YPSILANTI, Michigan -- It’s one thing to hear official attendance tallies touted by a campaign -- 15,000 in Seattle, 18,000 in Denver, 28,000 in Portland. It’s another thing entirely to see that mass of humanity huddled together on the side of a road on a frigid Michigan day.
But that was the spectacle on Monday, when the Bernie Sanders campaign came through Ypsilanti, a college town adjacent to Ann Arbor and just beyond the western suburbs of Detroit.
Michigan holds a key primary on March 8. For Sanders, the independent Vermont senator seeking the Democratic presidential nomination, the visit was a chance to show his support extends beyond Iowa and New Hampshire, where he spent months building a movement, handshake by handshake, and where typical Democratic voters are both older and whiter than the party’s base as a whole.
The turnout was certainly impressive. He spoke at Eastern Michigan University’s Convocation Center and the line at one point extended for about half a mile outside, as the above video, uploaded by Tom Masuga of Ann Arbor, makes clear -- even though the temperature was 29 degrees and a light sleet made it feel at least 10 degrees colder. The Sanders campaign said 9,400 people filled the center. That’s the arena’s official capacity and, given that nearly every seat was full, the count seemed about right.
In one respect, the demographics were predictable. Sanders has drawn his most enthusiastic support from young people. According to polls, voters under 30 broke for Sanders over Hillary Clinton by 70 points in Iowa. Among the thousands who attended Monday’s rally, I spotted maybe a few dozen who appeared to be older than 30 -- including Secret Service and the guy in the mirror when I went to the restroom.
But the audience was ethnically and racially diverse, including plenty of African-Americans -- a key constituency in Michigan and, of course, the Democratic Party as a whole. Sanders spent plenty of time Monday addressing issues on the minds of black Michigan voters. He started his speech by talking about the lead contamination of water in Flint, and some residents he had met there a few hours earlier.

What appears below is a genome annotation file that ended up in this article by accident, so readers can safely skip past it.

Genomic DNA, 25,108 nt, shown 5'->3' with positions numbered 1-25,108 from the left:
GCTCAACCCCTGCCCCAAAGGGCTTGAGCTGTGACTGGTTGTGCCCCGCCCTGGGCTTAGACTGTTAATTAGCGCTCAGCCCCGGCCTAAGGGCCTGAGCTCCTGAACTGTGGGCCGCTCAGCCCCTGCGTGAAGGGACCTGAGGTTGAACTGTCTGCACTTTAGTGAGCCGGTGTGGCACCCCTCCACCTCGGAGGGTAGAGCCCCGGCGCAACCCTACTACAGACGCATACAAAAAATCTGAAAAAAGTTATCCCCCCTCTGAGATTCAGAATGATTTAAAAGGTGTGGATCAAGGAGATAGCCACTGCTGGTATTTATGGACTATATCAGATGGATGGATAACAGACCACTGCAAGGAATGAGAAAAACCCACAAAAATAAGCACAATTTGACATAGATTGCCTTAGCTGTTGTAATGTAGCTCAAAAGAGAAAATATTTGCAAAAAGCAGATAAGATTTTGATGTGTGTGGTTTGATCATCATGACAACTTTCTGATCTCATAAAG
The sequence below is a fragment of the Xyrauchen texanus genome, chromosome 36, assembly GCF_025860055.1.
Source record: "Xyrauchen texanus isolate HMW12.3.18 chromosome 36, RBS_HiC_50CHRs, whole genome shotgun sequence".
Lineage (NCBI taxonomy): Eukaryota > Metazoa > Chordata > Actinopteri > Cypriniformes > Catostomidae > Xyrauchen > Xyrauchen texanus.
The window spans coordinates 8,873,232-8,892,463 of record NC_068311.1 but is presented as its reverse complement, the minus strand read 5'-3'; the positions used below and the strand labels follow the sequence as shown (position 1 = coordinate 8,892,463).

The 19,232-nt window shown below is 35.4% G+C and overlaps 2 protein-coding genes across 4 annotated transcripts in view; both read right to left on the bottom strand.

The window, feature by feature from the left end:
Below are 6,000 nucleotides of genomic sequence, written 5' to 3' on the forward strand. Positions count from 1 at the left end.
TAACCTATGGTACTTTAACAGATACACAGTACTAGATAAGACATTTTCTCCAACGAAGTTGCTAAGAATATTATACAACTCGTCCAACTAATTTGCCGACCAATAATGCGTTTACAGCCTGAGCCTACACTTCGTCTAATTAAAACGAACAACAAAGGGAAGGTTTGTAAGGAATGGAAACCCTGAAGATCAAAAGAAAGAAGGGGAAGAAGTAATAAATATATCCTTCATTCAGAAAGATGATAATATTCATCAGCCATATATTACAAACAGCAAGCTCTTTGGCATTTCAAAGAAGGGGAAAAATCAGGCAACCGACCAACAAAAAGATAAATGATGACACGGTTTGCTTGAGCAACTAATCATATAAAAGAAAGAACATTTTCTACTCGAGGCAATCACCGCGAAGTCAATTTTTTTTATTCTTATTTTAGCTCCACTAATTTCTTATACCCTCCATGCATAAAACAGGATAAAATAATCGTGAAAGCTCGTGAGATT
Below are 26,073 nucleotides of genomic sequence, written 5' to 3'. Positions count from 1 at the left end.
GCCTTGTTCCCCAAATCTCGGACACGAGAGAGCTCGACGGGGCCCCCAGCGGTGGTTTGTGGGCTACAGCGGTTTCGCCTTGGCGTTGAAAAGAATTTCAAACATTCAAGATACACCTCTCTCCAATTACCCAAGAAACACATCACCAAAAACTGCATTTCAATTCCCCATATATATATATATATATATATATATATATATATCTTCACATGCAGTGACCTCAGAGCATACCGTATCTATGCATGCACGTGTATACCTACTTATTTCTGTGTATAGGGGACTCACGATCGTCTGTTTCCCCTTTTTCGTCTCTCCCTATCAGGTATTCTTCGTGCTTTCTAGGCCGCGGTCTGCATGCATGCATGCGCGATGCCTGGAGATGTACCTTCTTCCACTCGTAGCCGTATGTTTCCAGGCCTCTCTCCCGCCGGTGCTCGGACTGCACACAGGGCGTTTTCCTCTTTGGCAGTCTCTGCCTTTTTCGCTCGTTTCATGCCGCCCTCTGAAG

Sanders and his rival for the nomination, former Secretary of State Hillary Clinton, have vied to demonstrate concern for the people of Flint. Clinton has been endorsed by Flint’s mayor, Democrat Karen Weaver, who said she was the first candidate to reach out and ask how she could help. The Democrats will be debating in Flint on March 6, two days before the state holds its primary.
“It is beyond my comprehension that in the year 2016, in the United States of America, we are poisoning our children,” Sanders said. He spoke about his vision for repairing the nation’s infrastructure, including its public water systems, and got a huge round of applause when he called for the resignation of Michigan’s governor, Republican Rick Snyder.
Later, Sanders invoked the Civil Rights movement and spoke about how activists reacted to the church bombings in Birmingham, Alabama -- both to emphasize his commitment to building an inclusive society, and to demonstrate that mass political movements can challenge the establishment and change public policy. “They stood up for human rights, that’s courage,” Sanders said. “When you think today is a tough struggle, think about Birmingham, Alabama. Think about the people who stood up. If they could do it then, we could do it today.”
Sanders challenged Clinton’s narrative that he wouldn’t do as well in states like Michigan, whose electorates are less old and white, by arguing that his campaign would continue to beat expectations.
“When we began, we were 30 points down in New Hampshire. Didn’t quite turn out that way,” Sanders said. “When we began, we were way down in Michigan. It ain’t going to turn out that way.”
Samantha Lachman contributed reporting from Washington, D.C.
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